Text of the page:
As noted by Ingwani et al. (2010), condominium house influence the social network of traditional society which is established by traditional associations. When beneficiary join to condominium houses they obligated to cut off the relation they have with their former Neighbors and form another ties with their new Neighbors.
 
In general, such form of settlement relates with different social issues such as interaction, social cost due to resettlement to condominium, sound disturbance, and theft crime.
 
Social interaction
 
Social housing may either create ground for social cohesion or unwanted interaction (Ely, 2007). As studies indicated, dense settlement may create an opportunity to form stronger social interaction than the scattered one. This is because of spatially proximity of households’ units.
 
Some other studies noted that dense settlement such as high–rise condominium is not an opportunity to form strong social interaction. Beside to this some residents explain that social interaction at such settlement is weaker while others say the opposite. To examine these controversies the researcher in this study forwarded ten questions, which are indicators of social interaction for the residents.
 
First, the agreement of respondents for the questions is rated in likert scale. That is, one as agree, two as neither agree nor disagrees, and three as disagree. Then the hypothesis that stated “respondents neither agrees nor disagrees with  the  stated  questions” is  analyzed  using one sample t-test, and the result is as shown in (Table 10).
 
 
As the result is depicted in Table 10, the agreement of respondents for question number 2, 3, 4, 5, 8, 9, and 10 are significantly different from neutrality (neither agrees nor disagrees). They agreed with these questions. In brief, residents of condominium house help each other in looking after home and children; go together to church, mosque, market, and institutions such as Ekub and Iddir; share information about home repairing and neighborhood issues; assist each other during emergency; take advice and cooperate to solve serious problems that occur at their neighborhood. On the other hand, respondents neither agree nor disagree for the question number1, 6 and 7. In short respondents are not sure that residents of condominium lend each other tools such as  dishes, knife and tea cub, invite each other for coffee or food and assist each other with neighbor household to tasks such as room repair or moving furniture.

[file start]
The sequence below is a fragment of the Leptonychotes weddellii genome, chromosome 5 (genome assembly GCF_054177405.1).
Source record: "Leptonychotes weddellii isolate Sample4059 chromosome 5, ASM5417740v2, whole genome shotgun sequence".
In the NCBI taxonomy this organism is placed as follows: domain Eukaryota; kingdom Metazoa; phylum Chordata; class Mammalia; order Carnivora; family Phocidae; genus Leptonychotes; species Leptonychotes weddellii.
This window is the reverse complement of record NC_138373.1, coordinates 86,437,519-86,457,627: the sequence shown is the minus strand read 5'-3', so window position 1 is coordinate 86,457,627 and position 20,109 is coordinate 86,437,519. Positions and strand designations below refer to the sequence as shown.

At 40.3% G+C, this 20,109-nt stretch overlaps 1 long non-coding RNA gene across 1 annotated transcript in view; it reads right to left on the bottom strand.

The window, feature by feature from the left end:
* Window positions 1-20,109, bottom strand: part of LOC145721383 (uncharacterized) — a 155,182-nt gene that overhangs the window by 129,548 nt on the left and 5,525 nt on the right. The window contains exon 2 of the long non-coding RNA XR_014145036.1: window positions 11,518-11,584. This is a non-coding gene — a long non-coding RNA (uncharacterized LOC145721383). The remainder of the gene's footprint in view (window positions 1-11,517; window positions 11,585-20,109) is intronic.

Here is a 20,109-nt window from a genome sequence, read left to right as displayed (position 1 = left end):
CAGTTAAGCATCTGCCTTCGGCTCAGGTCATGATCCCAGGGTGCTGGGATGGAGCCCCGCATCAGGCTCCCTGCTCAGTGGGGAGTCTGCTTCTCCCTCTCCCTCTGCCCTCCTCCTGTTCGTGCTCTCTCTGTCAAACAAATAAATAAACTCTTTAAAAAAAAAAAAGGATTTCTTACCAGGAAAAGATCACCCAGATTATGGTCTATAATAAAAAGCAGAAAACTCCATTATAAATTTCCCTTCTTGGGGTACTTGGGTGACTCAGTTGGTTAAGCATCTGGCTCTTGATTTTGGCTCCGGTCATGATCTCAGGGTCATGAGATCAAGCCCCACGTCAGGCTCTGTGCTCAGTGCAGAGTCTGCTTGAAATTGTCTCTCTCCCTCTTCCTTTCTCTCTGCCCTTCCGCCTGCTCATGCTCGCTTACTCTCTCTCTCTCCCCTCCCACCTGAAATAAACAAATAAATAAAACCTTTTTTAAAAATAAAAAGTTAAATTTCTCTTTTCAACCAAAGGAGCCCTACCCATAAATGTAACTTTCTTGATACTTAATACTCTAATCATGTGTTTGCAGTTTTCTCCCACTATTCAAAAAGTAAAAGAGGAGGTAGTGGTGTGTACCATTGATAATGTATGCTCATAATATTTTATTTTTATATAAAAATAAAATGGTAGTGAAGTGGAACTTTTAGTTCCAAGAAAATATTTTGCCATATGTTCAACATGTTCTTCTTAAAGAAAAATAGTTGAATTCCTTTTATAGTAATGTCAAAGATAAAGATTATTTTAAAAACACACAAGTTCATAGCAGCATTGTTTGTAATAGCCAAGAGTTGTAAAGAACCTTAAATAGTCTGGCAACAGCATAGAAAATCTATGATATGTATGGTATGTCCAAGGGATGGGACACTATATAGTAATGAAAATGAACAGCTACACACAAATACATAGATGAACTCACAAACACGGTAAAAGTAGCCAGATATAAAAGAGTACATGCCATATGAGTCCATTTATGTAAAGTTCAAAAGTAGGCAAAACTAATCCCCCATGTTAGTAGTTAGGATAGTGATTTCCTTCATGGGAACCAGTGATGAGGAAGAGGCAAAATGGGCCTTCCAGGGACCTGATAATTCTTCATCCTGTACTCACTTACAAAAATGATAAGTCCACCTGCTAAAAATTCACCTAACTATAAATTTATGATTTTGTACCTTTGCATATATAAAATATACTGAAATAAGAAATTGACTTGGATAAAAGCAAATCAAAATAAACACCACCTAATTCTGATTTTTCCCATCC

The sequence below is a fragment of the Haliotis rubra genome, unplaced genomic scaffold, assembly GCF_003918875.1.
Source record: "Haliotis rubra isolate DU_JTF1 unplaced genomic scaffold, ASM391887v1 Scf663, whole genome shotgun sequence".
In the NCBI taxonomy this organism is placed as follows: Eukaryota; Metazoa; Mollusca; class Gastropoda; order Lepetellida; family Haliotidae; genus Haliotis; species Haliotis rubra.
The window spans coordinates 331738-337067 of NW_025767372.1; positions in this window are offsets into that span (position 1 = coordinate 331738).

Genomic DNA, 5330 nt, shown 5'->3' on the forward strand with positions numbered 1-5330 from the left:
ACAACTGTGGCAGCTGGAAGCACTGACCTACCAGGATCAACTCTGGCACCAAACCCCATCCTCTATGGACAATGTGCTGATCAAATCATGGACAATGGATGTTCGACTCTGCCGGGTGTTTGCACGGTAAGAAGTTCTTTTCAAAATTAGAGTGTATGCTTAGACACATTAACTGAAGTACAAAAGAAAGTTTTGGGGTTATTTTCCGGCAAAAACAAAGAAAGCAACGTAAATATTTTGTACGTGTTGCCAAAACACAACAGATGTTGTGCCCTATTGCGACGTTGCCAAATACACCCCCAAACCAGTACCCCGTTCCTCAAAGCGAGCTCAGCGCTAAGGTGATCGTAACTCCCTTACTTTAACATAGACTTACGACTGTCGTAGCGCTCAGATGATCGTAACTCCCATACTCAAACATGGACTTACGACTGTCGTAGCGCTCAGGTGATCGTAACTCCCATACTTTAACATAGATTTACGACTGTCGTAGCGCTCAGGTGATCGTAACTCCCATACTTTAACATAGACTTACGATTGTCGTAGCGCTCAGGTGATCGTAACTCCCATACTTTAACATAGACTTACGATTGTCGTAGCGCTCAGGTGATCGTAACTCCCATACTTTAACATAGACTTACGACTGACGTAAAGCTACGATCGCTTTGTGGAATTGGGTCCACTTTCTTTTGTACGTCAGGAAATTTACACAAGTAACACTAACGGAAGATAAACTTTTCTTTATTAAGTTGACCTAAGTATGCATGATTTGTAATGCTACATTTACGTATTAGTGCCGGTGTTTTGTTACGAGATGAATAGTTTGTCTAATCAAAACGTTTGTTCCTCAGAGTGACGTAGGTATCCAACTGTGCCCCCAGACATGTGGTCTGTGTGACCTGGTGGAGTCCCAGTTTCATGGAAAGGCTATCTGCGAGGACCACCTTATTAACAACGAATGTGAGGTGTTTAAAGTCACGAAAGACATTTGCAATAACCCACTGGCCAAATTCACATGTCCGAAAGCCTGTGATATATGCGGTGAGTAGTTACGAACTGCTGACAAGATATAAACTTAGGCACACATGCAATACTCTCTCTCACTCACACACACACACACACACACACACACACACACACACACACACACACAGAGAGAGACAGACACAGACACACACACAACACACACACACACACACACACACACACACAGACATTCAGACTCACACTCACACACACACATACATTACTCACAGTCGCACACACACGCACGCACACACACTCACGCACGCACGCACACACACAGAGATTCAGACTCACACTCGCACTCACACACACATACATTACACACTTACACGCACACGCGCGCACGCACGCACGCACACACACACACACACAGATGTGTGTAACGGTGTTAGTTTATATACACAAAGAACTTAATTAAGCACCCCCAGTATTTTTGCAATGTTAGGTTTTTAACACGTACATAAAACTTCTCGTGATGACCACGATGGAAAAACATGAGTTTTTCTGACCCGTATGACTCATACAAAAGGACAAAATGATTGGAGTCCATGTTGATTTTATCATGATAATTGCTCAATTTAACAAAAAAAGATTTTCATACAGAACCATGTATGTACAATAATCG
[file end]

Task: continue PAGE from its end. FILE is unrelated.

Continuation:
As the writer understood from focus group discussion, single men and women have weak social interaction than couples. Some residents not greet each other even with the neighbors living immediately next to their unit. This hindered the interaction of residents and the culture of assisting each other when a certain individual or household  encounter  problem.  For  example,  a woman interviewed at Gerji3 condominium site said the following about the man who was living with his dog only.
 
“A young man working in the bank was living next to my unit. He was living only with his small dog. He and I did not greet each other. He was going out from his unit in the morning and return back in the evening. One upon a time I heard when the dog shouting inside his unit. I thought that he put it inside and shut the door. On the third day, I suspected that he is not well and knock the door but no one respond. The door was locked from inside. I called phone to police to take measure. The Police force came and broke the door. Unfortunately the man was dead but the only thing the police found near the dead was the small dog and pack of medicine.”
 
Residents were asked about the strength of their social interaction with their neighbors and the prevalence of sources of conflict at condominium housing as compared to their previous residence place. Accordingly, the result revealed that more than half (that is, 57.5%) of the respondents noted that the strength of social interaction is weak and very weak at condominium sites. About 47.5% of them indicated that the strength of social interaction is weak while the rest 10% of them notify the strength is very weak (Table 11).